Recently, I was asked to be a trustee of Team Domenica, a charity that helps youngsters with learning disabilities find meaningful work. I have a family friendship with Rosa Monckton, the founder. I hesitated slightly because I worried that I would not be able to give the time and commitment needed. But I admire Rosa so much for dedicating her time and astonishing energy to the cause that in the end I couldn’t refuse.
I hope my experience in the hospitality industry will be of specific use to her in the café set-up in Brighton, where there is also a training centre. It is nice to think that my skill sets will on this occasion be as useful as my money. I need to spend more time there so that I have a better understanding of the challenges their candidates face, as I see my involvement as being for the long haul. I am under no illusions about how hard it will be to accomplish Rosa’s aim of helping young disabled adults to find regular employment.
Some time ago I filmed a programme for the BBC about the difficulties faced by veterans, many of whom suffer from post-traumatic stress disorder. Naïvely, I imagined that it would just be a matter of getting businesses onside. My starting point was the hospitality industry in Britain, as every hotelier moans about the difficulty of finding older and more reliable candidates who take their jobs seriously and are interested in working long-term.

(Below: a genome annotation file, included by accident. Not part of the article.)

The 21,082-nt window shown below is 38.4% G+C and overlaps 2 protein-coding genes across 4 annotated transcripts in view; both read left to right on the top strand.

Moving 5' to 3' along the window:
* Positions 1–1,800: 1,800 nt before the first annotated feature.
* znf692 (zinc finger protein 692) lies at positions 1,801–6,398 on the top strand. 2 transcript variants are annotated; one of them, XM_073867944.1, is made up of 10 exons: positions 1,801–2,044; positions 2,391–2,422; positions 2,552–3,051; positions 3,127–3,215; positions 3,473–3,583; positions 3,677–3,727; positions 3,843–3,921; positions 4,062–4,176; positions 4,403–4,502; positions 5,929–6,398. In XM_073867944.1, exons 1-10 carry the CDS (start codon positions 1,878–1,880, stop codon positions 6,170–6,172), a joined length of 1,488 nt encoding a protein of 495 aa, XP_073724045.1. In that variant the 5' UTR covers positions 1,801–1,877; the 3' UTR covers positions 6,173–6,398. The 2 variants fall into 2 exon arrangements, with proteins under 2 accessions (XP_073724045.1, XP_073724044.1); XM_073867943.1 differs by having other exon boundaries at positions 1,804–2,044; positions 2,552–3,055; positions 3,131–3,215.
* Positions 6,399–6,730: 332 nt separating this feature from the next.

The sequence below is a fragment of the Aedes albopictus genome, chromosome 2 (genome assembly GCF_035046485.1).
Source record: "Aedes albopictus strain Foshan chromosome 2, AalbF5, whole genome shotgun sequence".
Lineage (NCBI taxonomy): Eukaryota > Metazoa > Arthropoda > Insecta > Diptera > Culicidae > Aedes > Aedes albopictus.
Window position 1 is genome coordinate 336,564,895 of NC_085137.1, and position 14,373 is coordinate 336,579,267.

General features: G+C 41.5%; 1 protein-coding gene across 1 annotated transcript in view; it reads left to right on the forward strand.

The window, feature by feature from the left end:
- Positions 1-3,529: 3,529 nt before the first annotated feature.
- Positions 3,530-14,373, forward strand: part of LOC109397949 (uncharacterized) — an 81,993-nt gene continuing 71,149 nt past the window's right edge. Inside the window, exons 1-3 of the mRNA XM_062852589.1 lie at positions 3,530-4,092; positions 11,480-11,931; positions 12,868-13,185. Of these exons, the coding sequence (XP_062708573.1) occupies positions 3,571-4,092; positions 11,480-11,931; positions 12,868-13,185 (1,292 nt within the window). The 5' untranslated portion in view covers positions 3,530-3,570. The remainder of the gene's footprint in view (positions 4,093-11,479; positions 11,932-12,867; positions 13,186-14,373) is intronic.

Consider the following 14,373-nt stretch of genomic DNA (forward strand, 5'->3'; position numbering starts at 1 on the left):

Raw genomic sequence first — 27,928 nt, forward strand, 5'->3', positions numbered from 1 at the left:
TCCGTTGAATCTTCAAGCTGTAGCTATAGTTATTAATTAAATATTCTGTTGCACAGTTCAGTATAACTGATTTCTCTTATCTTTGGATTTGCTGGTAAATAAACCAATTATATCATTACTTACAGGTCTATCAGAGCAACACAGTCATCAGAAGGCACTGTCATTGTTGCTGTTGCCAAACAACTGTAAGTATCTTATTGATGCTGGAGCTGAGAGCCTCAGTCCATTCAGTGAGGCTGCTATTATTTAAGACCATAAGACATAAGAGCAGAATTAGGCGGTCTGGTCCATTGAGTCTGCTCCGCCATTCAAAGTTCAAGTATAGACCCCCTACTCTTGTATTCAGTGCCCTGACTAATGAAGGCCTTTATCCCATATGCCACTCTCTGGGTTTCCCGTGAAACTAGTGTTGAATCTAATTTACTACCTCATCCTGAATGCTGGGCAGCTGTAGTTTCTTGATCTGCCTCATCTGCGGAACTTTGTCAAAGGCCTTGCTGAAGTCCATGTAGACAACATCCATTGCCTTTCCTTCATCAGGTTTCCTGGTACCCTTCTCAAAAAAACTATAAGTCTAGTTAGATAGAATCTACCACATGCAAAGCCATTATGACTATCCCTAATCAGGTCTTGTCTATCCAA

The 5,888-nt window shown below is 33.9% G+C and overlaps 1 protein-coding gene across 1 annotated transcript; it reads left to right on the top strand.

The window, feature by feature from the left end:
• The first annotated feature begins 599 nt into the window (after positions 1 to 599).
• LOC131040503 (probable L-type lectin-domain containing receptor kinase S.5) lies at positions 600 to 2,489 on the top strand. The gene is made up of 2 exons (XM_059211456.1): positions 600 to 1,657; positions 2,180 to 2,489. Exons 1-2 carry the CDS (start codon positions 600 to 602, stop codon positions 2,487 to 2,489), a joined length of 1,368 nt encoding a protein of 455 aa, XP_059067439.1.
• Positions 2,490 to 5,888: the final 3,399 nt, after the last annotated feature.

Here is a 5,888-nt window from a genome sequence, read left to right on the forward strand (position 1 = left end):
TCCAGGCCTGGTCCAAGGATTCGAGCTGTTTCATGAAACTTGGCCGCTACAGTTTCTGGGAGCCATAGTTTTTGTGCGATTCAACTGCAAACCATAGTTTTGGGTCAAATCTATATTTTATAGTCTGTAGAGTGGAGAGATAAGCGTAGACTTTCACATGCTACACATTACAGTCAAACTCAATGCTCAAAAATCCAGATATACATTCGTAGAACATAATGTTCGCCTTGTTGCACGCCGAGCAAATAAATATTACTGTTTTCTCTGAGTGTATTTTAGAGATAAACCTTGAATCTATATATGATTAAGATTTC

But I had not taken into account just how debilitating the veterans’ mental health problems could become even after periods when they appeared to be better; how those suffering struggle to be honest with work superiors and colleagues, and so appear unacceptably and incomprehensibly erratic; and how much support and mentoring would be required.
Our occasional successes were soon tempered by the dawning understanding of just how intractable the problems were and how little headway we were making, despite our fervent efforts.
At least that has prepared me a little better for the job I have taken on at Team Dominica, and enabled me to appreciate different measures of success. Rosa tells me that we have many committed corporate partners – just as I had with the veterans – who are prepared to change the parameters of their expectations in order to give these young people a chance at some of the advantages we take so much for granted: the right to work and be fulfilled, to have friendships, to contribute.
How to continue reading…
This article appears in the Catholic Herald magazine - to read it in full subscribe to our digital edition from just 30p a week
The Catholic Herald is your essential weekly guide to the Catholic world; latest news, incisive opinion, expert analysis and spiritual reflection